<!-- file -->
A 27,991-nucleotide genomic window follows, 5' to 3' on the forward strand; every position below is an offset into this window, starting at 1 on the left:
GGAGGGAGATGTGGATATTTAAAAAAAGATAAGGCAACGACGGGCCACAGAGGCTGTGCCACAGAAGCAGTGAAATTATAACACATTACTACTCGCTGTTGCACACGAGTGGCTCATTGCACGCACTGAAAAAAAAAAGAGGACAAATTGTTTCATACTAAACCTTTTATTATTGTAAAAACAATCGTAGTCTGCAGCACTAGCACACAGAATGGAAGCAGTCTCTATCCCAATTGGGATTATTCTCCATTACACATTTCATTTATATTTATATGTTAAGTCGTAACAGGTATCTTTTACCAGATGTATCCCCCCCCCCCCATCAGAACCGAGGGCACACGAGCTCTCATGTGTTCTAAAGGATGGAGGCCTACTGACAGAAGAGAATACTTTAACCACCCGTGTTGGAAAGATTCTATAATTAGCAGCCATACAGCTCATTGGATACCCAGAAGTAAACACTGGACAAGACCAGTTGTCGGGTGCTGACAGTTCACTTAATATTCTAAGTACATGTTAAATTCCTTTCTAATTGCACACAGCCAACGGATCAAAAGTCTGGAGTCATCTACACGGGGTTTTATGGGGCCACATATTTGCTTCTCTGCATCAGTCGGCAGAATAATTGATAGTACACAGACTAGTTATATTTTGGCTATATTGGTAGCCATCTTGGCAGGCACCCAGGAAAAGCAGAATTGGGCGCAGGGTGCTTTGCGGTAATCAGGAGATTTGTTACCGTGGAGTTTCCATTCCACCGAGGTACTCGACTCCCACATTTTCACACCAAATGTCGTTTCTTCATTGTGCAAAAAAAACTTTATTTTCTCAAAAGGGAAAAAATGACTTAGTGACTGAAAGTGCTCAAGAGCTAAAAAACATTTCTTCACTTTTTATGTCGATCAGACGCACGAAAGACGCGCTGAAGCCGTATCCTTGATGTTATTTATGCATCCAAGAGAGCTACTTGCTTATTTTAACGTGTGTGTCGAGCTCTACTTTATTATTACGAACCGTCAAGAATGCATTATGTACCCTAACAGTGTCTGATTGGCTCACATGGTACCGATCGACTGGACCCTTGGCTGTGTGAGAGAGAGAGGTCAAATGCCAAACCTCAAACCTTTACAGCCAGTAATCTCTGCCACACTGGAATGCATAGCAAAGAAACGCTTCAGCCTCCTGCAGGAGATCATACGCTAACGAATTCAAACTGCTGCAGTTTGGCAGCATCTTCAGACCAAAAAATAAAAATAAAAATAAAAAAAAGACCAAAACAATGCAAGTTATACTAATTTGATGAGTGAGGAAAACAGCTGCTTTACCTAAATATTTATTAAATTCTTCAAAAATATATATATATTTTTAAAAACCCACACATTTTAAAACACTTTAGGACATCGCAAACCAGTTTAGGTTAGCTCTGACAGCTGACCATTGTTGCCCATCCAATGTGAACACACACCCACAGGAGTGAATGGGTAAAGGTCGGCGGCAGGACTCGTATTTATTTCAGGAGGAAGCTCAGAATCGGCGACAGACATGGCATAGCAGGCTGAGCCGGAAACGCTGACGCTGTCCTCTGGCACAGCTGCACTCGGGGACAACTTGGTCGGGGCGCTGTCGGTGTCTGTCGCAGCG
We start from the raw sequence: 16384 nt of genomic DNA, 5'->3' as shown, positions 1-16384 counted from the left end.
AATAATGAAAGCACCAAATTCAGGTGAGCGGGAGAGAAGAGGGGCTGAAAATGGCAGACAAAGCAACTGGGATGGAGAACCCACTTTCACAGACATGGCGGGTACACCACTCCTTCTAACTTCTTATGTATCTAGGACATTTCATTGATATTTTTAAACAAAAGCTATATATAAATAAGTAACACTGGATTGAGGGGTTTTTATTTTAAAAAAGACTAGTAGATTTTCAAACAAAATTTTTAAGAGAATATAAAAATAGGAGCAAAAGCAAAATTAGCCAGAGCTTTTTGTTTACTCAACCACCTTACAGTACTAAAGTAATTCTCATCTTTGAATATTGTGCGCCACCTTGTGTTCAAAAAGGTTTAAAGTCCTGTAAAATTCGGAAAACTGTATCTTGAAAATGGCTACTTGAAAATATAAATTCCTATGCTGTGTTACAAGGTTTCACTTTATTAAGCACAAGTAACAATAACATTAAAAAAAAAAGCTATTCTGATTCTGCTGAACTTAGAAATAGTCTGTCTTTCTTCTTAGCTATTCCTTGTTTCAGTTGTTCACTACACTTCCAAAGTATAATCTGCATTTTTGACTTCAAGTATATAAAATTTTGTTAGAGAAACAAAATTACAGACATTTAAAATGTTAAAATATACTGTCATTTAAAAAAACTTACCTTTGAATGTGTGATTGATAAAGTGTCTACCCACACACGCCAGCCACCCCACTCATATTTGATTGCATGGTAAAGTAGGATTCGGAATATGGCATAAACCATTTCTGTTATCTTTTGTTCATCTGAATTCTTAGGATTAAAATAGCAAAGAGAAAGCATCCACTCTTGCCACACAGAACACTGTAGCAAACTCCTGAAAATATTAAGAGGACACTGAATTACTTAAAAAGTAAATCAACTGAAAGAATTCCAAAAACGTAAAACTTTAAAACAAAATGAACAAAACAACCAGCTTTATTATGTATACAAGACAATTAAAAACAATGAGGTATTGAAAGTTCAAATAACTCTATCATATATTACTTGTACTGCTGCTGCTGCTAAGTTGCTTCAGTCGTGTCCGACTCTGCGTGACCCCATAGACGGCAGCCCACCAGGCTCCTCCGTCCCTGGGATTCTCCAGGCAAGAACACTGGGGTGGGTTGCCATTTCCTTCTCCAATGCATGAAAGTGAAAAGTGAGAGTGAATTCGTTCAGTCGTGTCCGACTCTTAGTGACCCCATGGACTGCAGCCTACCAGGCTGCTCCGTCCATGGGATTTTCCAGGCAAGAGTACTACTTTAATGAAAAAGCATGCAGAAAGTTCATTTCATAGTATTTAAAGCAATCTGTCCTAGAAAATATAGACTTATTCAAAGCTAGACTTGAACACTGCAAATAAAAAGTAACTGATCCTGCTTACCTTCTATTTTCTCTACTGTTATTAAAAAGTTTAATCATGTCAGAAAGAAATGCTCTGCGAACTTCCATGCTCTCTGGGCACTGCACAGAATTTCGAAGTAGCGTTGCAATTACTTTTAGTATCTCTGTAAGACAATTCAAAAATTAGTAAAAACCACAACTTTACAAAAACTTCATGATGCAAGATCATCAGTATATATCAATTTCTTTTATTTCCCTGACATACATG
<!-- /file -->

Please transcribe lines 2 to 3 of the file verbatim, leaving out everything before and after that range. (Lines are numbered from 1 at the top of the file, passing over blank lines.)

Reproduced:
GGAGGGAGATGTGGATATTTAAAAAAAGATAAGGCAACGACGGGCCACAGAGGCTGTGCCACAGAAGCAGTGAAATTATAACACATTACTACTCGCTGTTGCACACGAGTGGCTCATTGCACGCACTGAAAAAAAAAAGAGGACAAATTGTTTCATACTAAACCTTTTATTATTGTAAAAACAATCGTAGTCTGCAGCACTAGCACACAGAATGGAAGCAGTCTCTATCCCAATTGGGATTATTCTCCATTACACATTTCATTTATATTTATATGTTAAGTCGTAACAGGTATCTTTTACCAGATGTATCCCCCCCCCCCCATCAGAACCGAGGGCACACGAGCTCTCATGTGTTCTAAAGGATGGAGGCCTACTGACAGAAGAGAATACTTTAACCACCCGTGTTGGAAAGATTCTATAATTAGCAGCCATACAGCTCATTGGATACCCAGAAGTAAACACTGGACAAGACCAGTTGTCGGGTGCTGACAGTTCACTTAATATTCTAAGTACATGTTAAATTCCTTTCTAATTGCACACAGCCAACGGATCAAAAGTCTGGAGTCATCTACACGGGGTTTTATGGGGCCACATATTTGCTTCTCTGCATCAGTCGGCAGAATAATTGATAGTACACAGACTAGTTATATTTTGGCTATATTGGTAGCCATCTTGGCAGGCACCCAGGAAAAGCAGAATTGGGCGCAGGGTGCTTTGCGGTAATCAGGAGATTTGTTACCGTGGAGTTTCCATTCCACCGAGGTACTCGACTCCCACATTTTCACACCAAATGTCGTTTCTTCATTGTGCAAAAAAAACTTTATTTTCTCAAAAGGGAAAAAATGACTTAGTGACTGAAAGTGCTCAAGAGCTAAAAAACATTTCTTCACTTTTTATGTCGATCAGACGCACGAAAGACGCGCTGAAGCCGTATCCTTGATGTTATTTATGCATCCAAGAGAGCTACTTGCTTATTTTAACGTGTGTGTCGAGCTCTACTTTATTATTACGAACCGTCAAGAATGCATTATGTACCCTAACAGTGTCTGATTGGCTCACATGGTACCGATCGACTGGACCCTTGGCTGTGTGAGAGAGAGAGGTCAAATGCCAAACCTCAAACCTTTACAGCCAGTAATCTCTGCCACACTGGAATGCATAGCAAAGAAACGCTTCAGCCTCCTGCAGGAGATCATACGCTAACGAATTCAAACTGCTGCAGTTTGGCAGCATCTTCAGACCAAAAAATAAAAATAAAAATAAAAAAAAGACCAAAACAATGCAAGTTATACTAATTTGATGAGTGAGGAAAACAGCTGCTTTACCTAAATATTTATTAAATTCTTCAAAAATATATATATATTTTTAAAAACCCACACATTTTAAAACACTTTAGGACATCGCAAACCAGTTTAGGTTAGCTCTGACAGCTGACCATTGTTGCCCATCCAATGTGAACACACACCCACAGGAGTGAATGGGTAAAGGTCGGCGGCAGGACTCGTATTTATTTCAGGAGGAAGCTCAGAATCGGCGACAGACATGGCATAGCAGGCTGAGCCGGAAACGCTGACGCTGTCCTCTGGCACAGCTGCACTCGGGGACAACTTGGTCGGGGCGCTGTCGGTGTCTGTCGCAGCG
We start from the raw sequence: 16384 nt of genomic DNA, 5'->3' as shown, positions 1-16384 counted from the left end.